Turn It Up: The Evolution of Music In Vehicles

September 4th, 2018 by

For a long time now, even back to one of the earliest automobiles, music and vehicles have gone hand in hand. How boring would it be without music playing while you’re driving? At the very least, playing in the background or during long road trips so you don’t fall asleep at the wheel. Continue reading to learn about the evolution of music playing in vehicles. The tech keeps evolving, but the music never disappears!

History Of Music In Vehicles

  • Radio:

According to PC Mag, radios were first being introduced in vehicles in the early 1930s. Inventors installed AM radios in American vehicles and apparently was first tested in a Studebaker.







  • Eight-Track:

What many people don’t know is that Ford actually played a big roll in the evolution of eight-tracks in vehicles. Ampex, of Ford Motor Company, along with General Motors, Motorola, RCA, and Lear Jet Corp, all joined forces to introduce a factory-installed eight-track player in three of its 1966 models: Mustang, Thunderbird, and Lincoln. By the 1967 model year, all of Ford’s vehicles offered the tape player as an upgrade option.

Thanks to Ford’s backing, the eight-track became more popular than the complicated four-track option and cassette tapes before it. It was a new way to enjoy music with better tape quality and longer playing times. Today, eight-tracks are typically known for terrible sound quality, but they were the only way you could actually choose what to listen to while you were driving.









  • Cassette:

The tape deck quickly pushed the eight-track out of the way in 1970, and it was an invention that was much longer-lived than its predecessor. The early tape players were pretty tough on the plastic music devices, leaving many people worried about their tapes being “eaten.” Eventually, Maxell based an ad campaign in the early 80s stating that their tapes were strong enough to withstand any potential damage.











  • CD Player:

Eight-tracks, cassettes, and radio didn’t stay popular for long when CD players were introduced in every vehicle’s dashboard. However, the CD player competed with the cassette player for quite some time.

Physical CD’s were on the market since 1982, but CD players weren’t popular in vehicle’s until the world’s first CD player, the CDX-1, debuted in the 1987 Lincoln Town Car.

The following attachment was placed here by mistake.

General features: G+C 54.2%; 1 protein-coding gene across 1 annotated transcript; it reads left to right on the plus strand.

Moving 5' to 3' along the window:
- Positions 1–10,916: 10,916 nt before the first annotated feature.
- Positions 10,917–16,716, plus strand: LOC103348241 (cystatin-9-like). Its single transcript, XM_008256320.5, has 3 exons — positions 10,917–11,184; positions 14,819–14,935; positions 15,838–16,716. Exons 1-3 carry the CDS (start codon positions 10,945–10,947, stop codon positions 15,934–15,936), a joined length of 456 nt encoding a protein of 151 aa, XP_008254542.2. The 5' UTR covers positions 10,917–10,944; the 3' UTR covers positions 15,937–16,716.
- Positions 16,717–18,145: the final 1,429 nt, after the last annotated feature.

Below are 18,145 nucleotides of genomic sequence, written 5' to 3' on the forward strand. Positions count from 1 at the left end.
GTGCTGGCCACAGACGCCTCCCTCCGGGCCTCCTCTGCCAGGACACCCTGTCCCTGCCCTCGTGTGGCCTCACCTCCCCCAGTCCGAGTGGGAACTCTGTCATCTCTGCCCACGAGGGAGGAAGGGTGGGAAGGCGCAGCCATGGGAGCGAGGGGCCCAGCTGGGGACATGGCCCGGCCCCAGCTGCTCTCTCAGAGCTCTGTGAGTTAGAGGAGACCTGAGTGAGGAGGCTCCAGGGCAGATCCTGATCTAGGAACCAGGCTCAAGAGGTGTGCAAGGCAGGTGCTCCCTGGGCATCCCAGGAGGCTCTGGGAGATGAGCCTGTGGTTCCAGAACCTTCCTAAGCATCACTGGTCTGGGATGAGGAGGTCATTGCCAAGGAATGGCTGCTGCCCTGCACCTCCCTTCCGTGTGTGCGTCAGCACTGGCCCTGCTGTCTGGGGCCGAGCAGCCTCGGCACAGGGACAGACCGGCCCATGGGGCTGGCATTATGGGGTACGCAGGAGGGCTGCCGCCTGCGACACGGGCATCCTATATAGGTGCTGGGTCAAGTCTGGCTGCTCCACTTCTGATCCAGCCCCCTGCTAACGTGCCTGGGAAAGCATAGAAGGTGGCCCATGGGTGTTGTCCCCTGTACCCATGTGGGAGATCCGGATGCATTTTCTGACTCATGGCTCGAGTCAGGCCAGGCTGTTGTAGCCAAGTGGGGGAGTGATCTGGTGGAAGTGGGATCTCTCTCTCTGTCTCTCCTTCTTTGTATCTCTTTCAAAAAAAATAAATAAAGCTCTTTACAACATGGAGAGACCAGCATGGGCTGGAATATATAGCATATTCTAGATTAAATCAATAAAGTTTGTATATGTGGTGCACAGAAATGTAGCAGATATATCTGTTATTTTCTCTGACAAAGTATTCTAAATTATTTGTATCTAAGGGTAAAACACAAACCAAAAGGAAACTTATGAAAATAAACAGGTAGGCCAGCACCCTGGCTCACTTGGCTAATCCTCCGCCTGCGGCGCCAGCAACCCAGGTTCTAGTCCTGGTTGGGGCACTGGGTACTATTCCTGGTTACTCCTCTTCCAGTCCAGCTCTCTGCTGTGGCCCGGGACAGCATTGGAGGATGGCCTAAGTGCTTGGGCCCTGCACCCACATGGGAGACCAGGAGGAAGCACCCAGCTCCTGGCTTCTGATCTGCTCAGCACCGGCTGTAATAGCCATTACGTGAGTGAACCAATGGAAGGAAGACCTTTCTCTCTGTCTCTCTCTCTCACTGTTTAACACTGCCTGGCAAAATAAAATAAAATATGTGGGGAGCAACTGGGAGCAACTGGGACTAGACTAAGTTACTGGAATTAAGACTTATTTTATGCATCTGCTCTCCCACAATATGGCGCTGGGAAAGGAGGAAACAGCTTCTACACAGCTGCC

It wasn’t until the 90’s that the CD player was finally becoming the more dominant choice in vehicles, especially with the invention of portable walkmans.








  • Early 2000s Tech:

Ever since these groundbreaking technologies kicked-off the vehicle music industry back in the day, new ways to listen to music has been constantly evolving in vehicles. In the early 2000s up to 2010, vehicles have had options of internet radio, satellite radio, USB, Bluetooth, in-dash memory cards, etc.







  • Today’s Tech:

In current times, music has never been more accessible with operating systems such as Apple CarPlay and Android Auto! If music isn’t your sound of choice, now there are countless podcasts on a variety of different topics, on different platforms like Spotify or Apple Music. We’ve come such a long way!








The Numbers

At the 2018 Consumer Electronics Show, Ford announced a new, high-end audio system that will be released in Ford vehicles sometime in the near future. They also had some interesting vehicle music facts for everyone:

  • The car is the place where the largest percentage of people listen to music
  • Roughly 7/10 people between the ages 13 and 24  listen to music in the car and nearly 8/10 drivers over the age of 45
  • 44% of consumers connect a device to their car’s sound system to listen to music, however, the radio still dominates
  • Nearly half of consumers would like better audio quality in the car

It’s interesting that even though vehicles are always evolving with musical technology, the radio is still the most popular way to enjoy music.

The Future

If you’re reading this blog in 2040 (if the internet still exists), I’m sure you’re laughing at all this old technology. Music tech will forever be changing and improving in the future and how we listen to music in vehicles is no exception. For now, we can’t wait to experience Ford’s new high-end audio system they’re hinting at for their new models.    


Posted in News, Vehicles